Jun 21, 2021 Letters
Councilwoman for District #28 Adrienne Adams and Queens Borough President Richard Donovan shared the same NW corner of Little Guyana Square with OGGN (Oil & Gas Network) activists for some NY-style leafletting campaign Friday Afternoon, June 18th.
Candidates Adrienne Adams and Richard Donovan are both running for reelection in Tuesday’s (tomorrow) primary election. OGGN activists were there holding up placards calling attention to the lopsided Oil Contract against the people of Guyana and collecting signatures for a petition calling on president Irfaan Ali to take the first steps to have the Oil Contract renegotiated.
The elevated subway line terminates at Liberty & Lefferts Blvd – and that’s the heart of what has come to be known as Little Guyana. Seventy-five percent of the passengers getting off at this stop are Guyanese.
As they descended to street level, they were greeted by candidates and campaign aides handing out colored brochures and leaflets reminding voters to vote in Tuesday’s primary election – as well as by placard-holding activists from OGGN.
It was four o’ clock in the afternoon at the busy intersection – a huge billboard (bearing the picture of real estate magnate Mohamed Osman) towering above the Square, stores and eating places side by side, major bus stops, on the NE corner scores of people were doing political leafleting for Tuesday’s primary election – and with the Bollywood pop music blaring over the intersection, it feels like a festival of sorts.
I asked Councilwoman Adams if she would share a picture with the OGGN guys. She said, “Sure, but not with your signs”. I later popped the same question to Boro president Donovan; he too declined, saying, “I have heard of the controversial oil contract – but don’t know enough of the details and I don’t want to be seen as endorsing your campaign for renegotiation”.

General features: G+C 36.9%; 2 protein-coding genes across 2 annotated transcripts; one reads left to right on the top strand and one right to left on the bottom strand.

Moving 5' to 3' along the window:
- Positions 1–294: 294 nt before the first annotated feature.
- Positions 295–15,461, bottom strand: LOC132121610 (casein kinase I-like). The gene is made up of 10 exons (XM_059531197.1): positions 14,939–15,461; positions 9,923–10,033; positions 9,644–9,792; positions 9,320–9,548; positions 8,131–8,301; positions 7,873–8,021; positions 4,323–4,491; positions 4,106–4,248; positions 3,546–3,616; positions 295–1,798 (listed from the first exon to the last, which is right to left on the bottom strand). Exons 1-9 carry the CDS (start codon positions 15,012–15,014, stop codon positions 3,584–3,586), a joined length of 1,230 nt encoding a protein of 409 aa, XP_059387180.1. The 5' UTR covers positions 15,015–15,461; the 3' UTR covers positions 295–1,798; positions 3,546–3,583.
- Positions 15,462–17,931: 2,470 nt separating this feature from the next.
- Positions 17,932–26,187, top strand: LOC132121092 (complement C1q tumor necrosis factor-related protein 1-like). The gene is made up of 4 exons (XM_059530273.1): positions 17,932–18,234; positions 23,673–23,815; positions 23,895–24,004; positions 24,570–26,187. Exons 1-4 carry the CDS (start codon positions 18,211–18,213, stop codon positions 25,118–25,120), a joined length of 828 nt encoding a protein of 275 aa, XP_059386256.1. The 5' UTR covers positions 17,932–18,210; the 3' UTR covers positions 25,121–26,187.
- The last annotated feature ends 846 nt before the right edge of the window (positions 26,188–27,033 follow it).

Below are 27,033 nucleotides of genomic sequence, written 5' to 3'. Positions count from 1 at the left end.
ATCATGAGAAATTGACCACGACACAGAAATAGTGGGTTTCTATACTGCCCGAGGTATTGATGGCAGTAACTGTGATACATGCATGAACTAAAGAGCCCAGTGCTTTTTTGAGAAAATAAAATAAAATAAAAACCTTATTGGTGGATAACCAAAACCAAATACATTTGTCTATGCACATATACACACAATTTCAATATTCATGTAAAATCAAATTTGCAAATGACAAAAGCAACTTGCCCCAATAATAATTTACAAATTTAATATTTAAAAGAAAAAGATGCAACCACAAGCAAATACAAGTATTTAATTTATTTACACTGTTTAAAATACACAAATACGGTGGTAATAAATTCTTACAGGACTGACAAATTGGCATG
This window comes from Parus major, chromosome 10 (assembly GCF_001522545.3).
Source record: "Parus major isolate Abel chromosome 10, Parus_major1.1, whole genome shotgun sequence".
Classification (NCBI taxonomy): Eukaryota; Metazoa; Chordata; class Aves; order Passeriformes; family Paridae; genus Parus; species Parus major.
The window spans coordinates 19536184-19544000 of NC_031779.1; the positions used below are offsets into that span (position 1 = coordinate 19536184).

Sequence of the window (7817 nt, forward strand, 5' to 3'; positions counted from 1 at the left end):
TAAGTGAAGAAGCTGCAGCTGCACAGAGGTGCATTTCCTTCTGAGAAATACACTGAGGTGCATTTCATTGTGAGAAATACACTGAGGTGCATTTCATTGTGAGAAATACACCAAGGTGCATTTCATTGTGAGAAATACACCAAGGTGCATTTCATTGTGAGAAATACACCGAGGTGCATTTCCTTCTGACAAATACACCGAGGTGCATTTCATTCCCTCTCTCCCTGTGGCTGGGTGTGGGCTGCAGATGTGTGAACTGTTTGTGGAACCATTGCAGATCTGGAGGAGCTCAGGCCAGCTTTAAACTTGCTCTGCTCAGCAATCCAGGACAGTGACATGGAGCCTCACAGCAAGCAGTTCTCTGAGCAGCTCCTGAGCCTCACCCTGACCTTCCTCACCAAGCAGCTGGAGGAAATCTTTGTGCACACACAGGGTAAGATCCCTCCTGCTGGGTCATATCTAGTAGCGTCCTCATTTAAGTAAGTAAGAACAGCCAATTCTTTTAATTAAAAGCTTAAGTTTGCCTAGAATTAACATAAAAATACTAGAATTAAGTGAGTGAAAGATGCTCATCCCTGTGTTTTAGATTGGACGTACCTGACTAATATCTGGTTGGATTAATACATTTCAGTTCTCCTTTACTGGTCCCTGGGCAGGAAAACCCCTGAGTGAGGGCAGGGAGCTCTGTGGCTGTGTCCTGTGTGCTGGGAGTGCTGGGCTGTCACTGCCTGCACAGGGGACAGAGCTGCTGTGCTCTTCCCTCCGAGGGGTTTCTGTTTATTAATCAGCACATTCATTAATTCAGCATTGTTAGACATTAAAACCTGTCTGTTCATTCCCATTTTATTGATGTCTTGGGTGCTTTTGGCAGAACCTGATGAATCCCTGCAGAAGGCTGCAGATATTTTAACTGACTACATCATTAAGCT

So, we folded up our signs – and the candidates and their aides together with OGGN members cheerfully posed for the picture under the Little Guyana street sign.
Councilwoman Adams asked whom I voted for four years ago. I said, “Of course I voted for Richard David”, and quickly added, “Don’t worry, I am voting for you on Tuesday”. (Richard David had lost that contest by 750 votes).
Over the last four years, I have observed Ms. Adams several times leading/participating in Guyanese community events. She also voted on several Bills in the City Council that catered to Guyanese Community Causes.
She has earned and deserves the Guyanese Community vote. I would urge all Guyanese voters to go to the polls on Tuesday – and do the right thing.
About Richard Donovan, now in his first real campaign. He had filled out the term of Melinda Katz who had moved on to the District Attorney’s office mid-term. We had developed a nice camaraderie with both Mr. Donovan and Ms. Adams.
Mr. Donovan was very pleasant. I shall vote for him on Tuesday – and urge all Guyanese to do likewise. In city politics, you must have connections to elected office holders, if you want them to pay attention to your community.
I had been active in the campaign for Free and Fair Elections in 1990 -1992. In those days it was hard to get an appointment with an elected representative at the Federal or local level. And, when you do, they would invariably ask: How many Guyanese live here, how many are citizens, do they vote?
Today the Guyanese presence is small but significant. The rule of campaign politics here is to corral votes by communities. And, because of the Guyanese presence and participation in elective politics, it is much easier to get the attention of elected officials. But Guyanese must vote in larger numbers.
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